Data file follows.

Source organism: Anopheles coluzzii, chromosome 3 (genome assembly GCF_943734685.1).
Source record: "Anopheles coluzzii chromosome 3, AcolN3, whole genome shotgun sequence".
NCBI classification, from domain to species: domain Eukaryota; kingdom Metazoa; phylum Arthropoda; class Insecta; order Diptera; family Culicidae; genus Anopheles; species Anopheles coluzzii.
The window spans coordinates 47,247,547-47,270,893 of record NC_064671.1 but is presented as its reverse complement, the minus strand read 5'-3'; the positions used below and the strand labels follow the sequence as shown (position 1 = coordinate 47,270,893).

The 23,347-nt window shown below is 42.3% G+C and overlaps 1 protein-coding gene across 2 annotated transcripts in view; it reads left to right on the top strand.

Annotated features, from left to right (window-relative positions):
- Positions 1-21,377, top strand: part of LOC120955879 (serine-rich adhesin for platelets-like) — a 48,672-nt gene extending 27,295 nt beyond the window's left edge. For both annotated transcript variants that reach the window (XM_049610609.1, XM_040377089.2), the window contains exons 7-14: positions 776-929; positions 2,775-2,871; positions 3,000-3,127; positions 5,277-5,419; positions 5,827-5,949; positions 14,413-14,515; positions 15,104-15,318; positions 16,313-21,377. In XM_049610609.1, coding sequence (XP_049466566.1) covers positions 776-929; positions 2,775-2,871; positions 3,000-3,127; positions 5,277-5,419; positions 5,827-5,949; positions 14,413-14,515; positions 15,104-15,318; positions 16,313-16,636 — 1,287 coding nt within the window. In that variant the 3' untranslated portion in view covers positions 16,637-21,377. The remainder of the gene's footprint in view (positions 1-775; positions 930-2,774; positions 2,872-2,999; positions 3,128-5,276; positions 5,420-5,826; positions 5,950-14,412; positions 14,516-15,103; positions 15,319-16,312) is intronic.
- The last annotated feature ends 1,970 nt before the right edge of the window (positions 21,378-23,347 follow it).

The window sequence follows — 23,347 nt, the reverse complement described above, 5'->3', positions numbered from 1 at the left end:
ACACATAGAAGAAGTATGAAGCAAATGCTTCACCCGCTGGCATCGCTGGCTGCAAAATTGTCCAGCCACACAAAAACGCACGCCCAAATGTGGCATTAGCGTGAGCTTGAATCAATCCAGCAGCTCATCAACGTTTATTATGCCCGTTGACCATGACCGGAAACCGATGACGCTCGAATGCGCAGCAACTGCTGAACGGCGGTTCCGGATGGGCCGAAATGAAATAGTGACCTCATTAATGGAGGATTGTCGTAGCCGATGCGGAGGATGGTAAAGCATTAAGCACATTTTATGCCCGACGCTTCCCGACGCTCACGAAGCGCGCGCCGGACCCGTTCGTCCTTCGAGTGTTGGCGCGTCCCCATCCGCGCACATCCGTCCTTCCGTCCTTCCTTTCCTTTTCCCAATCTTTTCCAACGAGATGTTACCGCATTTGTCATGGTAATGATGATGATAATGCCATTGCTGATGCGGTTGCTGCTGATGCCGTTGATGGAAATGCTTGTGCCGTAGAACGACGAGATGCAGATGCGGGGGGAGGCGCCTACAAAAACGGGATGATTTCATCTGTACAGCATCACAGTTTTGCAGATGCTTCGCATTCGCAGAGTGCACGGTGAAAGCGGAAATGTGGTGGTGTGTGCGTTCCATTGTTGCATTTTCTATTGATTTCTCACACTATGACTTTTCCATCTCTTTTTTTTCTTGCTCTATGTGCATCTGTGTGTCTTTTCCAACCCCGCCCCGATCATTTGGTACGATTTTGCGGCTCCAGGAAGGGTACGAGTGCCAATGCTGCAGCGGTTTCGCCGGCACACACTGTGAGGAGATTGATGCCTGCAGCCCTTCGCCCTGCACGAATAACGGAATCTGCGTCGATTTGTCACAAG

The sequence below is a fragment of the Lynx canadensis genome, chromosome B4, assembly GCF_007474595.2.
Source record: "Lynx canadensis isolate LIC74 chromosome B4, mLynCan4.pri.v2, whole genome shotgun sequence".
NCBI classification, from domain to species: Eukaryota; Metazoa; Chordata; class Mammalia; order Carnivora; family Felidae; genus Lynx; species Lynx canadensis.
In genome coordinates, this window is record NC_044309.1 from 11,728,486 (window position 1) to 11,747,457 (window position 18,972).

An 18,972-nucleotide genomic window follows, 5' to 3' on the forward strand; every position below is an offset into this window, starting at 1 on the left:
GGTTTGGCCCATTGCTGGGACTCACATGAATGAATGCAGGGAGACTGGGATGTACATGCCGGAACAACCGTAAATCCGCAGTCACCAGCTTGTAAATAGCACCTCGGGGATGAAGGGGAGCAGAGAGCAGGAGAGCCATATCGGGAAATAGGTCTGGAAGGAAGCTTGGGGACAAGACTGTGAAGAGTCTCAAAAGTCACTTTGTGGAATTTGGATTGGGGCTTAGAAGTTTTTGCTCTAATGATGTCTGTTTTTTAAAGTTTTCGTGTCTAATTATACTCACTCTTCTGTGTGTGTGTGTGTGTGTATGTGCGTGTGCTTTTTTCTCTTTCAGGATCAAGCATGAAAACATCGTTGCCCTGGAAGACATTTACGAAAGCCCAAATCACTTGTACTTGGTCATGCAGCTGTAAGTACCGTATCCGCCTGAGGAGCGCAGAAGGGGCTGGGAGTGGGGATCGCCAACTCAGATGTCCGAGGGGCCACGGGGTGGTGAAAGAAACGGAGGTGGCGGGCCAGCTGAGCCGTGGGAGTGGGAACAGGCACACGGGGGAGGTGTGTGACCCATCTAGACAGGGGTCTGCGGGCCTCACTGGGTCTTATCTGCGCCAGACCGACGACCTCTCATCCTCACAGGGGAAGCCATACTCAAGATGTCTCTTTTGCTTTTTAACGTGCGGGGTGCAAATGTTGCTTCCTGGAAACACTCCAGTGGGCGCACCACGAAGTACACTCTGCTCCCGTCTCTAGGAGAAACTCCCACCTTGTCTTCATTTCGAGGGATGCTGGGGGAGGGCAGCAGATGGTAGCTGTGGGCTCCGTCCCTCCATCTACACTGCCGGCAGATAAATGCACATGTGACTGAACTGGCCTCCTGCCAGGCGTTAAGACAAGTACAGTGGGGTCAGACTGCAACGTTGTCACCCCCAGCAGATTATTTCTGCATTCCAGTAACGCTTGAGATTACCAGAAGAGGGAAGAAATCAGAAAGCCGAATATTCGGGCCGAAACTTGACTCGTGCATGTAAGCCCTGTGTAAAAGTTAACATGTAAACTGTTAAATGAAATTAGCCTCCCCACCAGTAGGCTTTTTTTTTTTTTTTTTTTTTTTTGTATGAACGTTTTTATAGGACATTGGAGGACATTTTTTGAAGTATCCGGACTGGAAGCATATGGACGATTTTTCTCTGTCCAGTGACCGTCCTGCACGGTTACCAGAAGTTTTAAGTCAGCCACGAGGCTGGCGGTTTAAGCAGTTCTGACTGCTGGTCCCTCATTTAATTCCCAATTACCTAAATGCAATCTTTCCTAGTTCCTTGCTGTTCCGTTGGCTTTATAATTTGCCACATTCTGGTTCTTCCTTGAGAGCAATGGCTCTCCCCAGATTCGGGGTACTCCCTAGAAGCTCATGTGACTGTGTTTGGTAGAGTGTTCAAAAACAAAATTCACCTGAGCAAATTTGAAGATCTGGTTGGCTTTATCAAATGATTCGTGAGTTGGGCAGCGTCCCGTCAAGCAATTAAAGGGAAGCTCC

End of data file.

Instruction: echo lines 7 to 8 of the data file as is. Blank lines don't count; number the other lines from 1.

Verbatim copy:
- Positions 1-21,377, top strand: part of LOC120955879 (serine-rich adhesin for platelets-like) — a 48,672-nt gene extending 27,295 nt beyond the window's left edge. For both annotated transcript variants that reach the window (XM_049610609.1, XM_040377089.2), the window contains exons 7-14: positions 776-929; positions 2,775-2,871; positions 3,000-3,127; positions 5,277-5,419; positions 5,827-5,949; positions 14,413-14,515; positions 15,104-15,318; positions 16,313-21,377. In XM_049610609.1, coding sequence (XP_049466566.1) covers positions 776-929; positions 2,775-2,871; positions 3,000-3,127; positions 5,277-5,419; positions 5,827-5,949; positions 14,413-14,515; positions 15,104-15,318; positions 16,313-16,636 — 1,287 coding nt within the window. In that variant the 3' untranslated portion in view covers positions 16,637-21,377. The remainder of the gene's footprint in view (positions 1-775; positions 930-2,774; positions 2,872-2,999; positions 3,128-5,276; positions 5,420-5,826; positions 5,950-14,412; positions 14,516-15,103; positions 15,319-16,312) is intronic.
- The last annotated feature ends 1,970 nt before the right edge of the window (positions 21,378-23,347 follow it).